You don’t need 35 reasons why aphasia awareness month matters. You know that when we talk about aphasia, the world learns about aphasia.
The amazing thing we learned when Bruce Willis’s family spoke up about his diagnosis is that when people learn about aphasia, their next question is “how can we help?” We saw this time and time again speaking to the media that week: What do we need to know about aphasia, and how can we engage in aphasia-friendly communication.”
We need to keep talking.
Talking about aphasia, specifically. Every four years, we run our aphasia awareness survey, questioning everyday Americans about their level of aphasia awareness. We decided to run the survey again this year rather than wait another two years. This is what we found.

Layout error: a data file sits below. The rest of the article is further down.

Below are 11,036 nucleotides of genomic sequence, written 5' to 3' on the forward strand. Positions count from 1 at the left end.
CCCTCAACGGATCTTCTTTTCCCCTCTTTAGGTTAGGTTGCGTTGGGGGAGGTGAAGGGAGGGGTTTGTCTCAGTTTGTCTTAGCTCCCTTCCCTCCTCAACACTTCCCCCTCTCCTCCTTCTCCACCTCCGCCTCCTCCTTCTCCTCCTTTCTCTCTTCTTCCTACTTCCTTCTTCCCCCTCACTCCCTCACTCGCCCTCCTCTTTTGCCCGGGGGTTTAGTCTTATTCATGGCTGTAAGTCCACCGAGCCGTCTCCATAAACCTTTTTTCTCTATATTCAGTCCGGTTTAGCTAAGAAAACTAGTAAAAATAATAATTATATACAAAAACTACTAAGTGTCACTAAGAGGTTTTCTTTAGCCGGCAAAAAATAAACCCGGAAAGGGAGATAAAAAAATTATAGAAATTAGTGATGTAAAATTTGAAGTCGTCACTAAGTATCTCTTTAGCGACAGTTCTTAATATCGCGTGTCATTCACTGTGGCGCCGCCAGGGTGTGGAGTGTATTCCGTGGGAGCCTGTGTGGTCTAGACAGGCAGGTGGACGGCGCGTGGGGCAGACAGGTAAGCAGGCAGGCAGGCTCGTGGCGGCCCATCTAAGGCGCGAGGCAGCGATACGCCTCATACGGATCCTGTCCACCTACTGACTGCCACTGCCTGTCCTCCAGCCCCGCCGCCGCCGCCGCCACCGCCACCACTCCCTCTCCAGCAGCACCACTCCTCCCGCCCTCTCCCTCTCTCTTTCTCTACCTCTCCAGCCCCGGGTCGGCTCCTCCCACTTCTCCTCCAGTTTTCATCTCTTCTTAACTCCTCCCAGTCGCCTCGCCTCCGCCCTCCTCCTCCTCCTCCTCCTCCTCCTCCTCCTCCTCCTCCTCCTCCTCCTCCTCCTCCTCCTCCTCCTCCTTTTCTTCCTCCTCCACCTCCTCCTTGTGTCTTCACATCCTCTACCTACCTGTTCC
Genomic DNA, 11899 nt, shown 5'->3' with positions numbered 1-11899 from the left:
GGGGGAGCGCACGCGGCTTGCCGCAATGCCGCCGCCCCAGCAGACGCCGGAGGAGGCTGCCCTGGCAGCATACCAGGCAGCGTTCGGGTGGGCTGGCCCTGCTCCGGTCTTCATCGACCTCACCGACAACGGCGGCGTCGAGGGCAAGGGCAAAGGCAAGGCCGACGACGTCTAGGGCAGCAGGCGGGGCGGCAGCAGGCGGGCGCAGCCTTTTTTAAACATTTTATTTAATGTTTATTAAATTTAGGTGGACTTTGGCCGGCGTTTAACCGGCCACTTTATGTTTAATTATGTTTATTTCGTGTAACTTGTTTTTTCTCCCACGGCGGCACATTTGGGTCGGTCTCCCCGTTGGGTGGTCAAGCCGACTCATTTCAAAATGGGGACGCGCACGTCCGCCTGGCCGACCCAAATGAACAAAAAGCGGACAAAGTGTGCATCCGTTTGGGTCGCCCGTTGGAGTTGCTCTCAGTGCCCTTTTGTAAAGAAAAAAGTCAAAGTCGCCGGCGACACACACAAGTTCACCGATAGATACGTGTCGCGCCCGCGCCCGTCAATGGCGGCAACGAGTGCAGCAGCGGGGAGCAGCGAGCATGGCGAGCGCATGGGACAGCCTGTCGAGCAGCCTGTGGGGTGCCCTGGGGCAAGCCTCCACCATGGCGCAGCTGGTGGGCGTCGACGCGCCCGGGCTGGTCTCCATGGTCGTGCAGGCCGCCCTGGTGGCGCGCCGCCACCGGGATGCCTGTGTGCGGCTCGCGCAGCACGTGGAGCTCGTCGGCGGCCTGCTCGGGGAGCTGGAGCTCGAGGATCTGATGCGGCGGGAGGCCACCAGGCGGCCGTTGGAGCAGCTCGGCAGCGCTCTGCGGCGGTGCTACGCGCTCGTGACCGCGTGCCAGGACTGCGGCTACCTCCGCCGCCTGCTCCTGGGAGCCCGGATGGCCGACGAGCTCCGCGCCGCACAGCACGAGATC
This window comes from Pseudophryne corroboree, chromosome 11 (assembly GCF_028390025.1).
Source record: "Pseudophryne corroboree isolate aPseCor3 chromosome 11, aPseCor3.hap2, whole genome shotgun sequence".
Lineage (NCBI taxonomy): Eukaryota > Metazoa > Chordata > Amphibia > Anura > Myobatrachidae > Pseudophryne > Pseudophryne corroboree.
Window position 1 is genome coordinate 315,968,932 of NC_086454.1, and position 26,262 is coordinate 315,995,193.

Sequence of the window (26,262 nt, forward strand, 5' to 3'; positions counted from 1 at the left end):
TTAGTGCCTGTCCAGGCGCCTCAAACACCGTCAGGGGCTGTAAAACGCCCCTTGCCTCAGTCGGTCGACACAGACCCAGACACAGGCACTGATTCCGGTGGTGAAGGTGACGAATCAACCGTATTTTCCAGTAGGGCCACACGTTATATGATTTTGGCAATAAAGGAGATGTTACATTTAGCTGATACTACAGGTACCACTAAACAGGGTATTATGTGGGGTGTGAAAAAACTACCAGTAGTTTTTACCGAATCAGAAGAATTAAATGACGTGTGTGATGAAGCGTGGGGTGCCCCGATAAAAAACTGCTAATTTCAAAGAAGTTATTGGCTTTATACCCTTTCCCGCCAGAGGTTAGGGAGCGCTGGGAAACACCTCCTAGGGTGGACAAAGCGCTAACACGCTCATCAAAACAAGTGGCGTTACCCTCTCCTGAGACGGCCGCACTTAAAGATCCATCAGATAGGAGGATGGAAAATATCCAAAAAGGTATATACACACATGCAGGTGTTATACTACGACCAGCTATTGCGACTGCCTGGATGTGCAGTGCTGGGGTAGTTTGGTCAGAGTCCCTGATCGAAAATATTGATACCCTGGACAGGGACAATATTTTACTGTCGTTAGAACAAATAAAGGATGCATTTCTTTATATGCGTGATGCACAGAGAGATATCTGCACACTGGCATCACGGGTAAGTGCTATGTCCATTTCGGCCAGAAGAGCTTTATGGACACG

For the 2022 survey, we collected data from 1,062 respondents (census represented), 18 and older, from across the US. We’ve highlighted some of the key takeaways below, including the fact that 40% of respondents had heard of aphasia and could identify it as a language disorder, up from 7% in 2020.